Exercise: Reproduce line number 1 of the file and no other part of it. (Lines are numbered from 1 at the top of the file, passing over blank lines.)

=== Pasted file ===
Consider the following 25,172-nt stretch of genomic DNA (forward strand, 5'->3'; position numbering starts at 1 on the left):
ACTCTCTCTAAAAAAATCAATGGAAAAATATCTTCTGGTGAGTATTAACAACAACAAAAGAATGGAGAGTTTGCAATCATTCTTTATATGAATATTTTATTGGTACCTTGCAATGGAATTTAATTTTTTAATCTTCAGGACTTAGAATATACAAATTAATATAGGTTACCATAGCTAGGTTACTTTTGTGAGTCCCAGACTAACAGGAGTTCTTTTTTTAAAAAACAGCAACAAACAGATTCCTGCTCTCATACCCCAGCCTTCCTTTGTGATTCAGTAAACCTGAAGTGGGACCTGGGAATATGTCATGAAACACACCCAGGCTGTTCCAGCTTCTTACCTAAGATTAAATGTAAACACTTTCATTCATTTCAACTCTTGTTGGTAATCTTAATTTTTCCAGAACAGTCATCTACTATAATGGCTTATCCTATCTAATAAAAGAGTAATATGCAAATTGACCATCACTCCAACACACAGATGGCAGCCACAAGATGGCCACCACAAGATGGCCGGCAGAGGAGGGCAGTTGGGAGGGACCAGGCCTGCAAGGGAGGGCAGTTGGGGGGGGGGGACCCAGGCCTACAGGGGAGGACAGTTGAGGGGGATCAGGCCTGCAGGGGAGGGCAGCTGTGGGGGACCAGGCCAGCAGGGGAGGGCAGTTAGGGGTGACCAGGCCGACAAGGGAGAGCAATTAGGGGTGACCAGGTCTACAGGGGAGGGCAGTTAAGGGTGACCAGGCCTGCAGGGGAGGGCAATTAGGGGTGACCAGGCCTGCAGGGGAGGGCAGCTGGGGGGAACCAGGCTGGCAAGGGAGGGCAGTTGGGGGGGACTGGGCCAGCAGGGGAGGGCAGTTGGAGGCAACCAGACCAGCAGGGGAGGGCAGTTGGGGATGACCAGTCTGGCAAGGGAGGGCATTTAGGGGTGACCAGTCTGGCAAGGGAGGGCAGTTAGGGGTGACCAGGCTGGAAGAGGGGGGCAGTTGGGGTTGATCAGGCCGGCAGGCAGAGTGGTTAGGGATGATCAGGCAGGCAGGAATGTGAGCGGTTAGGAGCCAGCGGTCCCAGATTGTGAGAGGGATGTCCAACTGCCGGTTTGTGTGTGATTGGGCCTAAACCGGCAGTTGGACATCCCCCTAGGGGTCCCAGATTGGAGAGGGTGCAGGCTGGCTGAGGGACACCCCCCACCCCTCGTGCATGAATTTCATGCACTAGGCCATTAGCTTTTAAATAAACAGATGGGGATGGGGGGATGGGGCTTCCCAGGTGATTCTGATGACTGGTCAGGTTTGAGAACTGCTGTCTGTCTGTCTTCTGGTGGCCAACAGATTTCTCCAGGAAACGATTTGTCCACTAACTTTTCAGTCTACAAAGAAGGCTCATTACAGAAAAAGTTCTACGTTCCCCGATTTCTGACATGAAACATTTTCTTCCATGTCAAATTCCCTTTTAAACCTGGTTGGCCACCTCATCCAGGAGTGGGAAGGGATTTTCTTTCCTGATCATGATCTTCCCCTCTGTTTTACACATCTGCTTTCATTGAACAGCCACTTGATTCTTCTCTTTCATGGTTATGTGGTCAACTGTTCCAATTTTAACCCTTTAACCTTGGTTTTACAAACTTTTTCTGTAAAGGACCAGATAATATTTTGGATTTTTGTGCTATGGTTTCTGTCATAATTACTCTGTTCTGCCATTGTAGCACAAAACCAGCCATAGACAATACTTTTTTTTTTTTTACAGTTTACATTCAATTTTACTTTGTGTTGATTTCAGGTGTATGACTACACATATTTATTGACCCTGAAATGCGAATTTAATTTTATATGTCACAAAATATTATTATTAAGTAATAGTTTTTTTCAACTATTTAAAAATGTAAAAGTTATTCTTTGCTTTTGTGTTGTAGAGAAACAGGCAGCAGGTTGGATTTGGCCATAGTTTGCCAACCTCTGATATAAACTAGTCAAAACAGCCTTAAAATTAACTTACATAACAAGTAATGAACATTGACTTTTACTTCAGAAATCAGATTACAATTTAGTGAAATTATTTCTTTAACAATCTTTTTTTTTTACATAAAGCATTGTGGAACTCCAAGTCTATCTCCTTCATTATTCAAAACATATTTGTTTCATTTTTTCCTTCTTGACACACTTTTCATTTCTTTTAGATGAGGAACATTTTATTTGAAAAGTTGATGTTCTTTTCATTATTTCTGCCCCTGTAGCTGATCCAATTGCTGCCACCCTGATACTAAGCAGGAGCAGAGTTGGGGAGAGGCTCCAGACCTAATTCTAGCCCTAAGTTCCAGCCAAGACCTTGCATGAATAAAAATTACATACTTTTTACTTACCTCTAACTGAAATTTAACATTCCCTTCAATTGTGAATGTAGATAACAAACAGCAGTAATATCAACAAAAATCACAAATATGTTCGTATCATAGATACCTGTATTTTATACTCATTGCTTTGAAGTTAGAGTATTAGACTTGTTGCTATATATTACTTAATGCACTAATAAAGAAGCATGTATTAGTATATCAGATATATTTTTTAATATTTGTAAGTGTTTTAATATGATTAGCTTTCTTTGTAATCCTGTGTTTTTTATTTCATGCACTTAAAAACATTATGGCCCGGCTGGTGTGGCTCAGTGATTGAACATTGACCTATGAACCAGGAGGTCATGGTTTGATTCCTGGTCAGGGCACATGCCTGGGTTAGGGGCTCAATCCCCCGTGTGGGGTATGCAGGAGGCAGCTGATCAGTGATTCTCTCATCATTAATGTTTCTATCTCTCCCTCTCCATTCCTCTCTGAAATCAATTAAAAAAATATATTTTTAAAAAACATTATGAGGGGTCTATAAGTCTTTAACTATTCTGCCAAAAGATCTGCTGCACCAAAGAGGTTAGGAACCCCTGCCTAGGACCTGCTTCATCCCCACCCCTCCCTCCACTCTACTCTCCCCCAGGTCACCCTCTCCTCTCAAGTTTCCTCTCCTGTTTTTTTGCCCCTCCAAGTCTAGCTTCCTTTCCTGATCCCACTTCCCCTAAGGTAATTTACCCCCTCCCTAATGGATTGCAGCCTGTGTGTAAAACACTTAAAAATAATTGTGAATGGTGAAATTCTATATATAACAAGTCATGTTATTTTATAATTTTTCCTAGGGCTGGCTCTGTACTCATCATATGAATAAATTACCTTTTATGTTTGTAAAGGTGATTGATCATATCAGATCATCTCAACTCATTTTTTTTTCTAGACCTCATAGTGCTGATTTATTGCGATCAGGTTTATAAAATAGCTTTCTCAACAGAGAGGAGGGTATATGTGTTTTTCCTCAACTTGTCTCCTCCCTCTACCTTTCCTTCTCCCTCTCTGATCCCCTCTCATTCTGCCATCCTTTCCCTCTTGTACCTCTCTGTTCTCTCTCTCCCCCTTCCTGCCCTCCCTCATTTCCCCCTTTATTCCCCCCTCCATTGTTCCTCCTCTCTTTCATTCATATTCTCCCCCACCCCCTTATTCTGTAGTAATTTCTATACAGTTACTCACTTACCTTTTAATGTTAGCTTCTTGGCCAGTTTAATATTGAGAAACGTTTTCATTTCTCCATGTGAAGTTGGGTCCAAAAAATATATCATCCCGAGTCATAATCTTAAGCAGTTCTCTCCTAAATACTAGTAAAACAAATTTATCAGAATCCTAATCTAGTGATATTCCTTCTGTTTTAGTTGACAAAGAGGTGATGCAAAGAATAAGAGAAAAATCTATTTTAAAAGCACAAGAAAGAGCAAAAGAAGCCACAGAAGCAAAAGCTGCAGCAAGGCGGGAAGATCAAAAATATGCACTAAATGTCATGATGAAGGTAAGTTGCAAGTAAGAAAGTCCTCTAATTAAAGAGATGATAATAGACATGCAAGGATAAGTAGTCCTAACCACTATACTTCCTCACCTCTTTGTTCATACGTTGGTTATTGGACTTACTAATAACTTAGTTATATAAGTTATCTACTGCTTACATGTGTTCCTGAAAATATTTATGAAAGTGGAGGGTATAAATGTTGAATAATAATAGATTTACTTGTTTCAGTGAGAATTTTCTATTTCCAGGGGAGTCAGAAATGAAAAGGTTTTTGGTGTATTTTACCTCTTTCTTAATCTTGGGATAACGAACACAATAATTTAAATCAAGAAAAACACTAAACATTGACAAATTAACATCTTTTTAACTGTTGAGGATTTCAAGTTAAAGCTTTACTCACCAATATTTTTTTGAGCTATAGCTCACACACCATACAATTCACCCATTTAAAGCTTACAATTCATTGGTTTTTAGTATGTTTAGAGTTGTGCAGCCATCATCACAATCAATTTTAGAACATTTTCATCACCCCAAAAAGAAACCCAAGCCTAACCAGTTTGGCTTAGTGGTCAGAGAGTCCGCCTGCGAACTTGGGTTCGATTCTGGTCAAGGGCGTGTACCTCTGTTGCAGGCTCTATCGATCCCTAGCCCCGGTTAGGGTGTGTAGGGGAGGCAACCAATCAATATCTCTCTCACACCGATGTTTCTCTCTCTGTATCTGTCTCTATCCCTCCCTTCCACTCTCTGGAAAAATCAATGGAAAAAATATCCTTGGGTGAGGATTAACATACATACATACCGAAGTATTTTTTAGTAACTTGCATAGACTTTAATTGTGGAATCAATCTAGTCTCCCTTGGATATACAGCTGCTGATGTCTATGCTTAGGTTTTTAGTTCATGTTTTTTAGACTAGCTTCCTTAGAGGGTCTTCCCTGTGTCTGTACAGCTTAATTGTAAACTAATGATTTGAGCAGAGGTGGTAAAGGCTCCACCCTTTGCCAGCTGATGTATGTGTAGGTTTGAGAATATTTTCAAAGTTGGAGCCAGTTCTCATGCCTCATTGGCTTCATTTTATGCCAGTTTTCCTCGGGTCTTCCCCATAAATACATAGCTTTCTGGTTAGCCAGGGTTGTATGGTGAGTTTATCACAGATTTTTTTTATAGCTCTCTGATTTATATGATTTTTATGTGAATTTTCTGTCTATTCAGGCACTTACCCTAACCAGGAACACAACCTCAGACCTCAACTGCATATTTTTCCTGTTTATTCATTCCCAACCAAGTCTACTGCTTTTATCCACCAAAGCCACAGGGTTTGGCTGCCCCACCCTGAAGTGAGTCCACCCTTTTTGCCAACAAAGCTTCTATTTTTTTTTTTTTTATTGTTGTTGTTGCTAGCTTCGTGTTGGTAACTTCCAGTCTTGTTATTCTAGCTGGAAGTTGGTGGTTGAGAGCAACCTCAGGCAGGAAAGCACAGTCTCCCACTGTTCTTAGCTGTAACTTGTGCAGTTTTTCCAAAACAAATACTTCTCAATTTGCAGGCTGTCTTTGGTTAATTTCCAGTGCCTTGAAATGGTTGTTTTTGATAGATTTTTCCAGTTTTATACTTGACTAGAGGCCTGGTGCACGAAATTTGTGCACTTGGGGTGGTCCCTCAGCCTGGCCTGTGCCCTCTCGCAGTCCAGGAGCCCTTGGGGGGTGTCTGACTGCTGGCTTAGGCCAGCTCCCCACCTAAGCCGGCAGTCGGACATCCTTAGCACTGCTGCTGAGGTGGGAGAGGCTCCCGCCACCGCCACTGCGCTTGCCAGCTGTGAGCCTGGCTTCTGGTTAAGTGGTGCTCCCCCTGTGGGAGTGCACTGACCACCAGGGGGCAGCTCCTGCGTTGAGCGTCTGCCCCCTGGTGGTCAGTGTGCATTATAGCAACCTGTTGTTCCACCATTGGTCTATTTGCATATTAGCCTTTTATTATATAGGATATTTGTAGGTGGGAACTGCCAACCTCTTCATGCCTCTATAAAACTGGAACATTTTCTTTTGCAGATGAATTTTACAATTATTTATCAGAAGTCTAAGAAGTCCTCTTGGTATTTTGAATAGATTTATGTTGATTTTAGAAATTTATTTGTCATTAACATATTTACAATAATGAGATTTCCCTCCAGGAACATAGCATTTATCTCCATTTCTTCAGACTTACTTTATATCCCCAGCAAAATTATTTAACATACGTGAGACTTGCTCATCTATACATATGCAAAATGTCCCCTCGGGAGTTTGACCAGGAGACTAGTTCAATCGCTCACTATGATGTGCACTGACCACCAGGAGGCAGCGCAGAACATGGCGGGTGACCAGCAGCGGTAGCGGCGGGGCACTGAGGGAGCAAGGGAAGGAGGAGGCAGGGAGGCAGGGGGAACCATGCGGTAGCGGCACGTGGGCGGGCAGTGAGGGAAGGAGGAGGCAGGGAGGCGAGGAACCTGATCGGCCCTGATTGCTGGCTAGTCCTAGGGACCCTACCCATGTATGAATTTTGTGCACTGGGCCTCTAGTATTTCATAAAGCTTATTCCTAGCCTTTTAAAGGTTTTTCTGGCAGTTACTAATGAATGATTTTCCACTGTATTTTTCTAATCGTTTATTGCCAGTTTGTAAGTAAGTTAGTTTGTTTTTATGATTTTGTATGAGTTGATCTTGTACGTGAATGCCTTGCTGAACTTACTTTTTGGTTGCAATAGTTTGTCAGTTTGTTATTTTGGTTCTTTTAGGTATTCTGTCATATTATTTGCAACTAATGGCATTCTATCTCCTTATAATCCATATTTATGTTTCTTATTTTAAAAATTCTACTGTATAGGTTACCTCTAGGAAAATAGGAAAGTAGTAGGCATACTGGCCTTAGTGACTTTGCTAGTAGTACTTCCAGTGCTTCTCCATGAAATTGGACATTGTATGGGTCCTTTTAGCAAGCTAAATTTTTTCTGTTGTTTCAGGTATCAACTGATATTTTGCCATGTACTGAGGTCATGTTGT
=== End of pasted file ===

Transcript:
Consider the following 25,172-nt stretch of genomic DNA (forward strand, 5'->3'; position numbering starts at 1 on the left):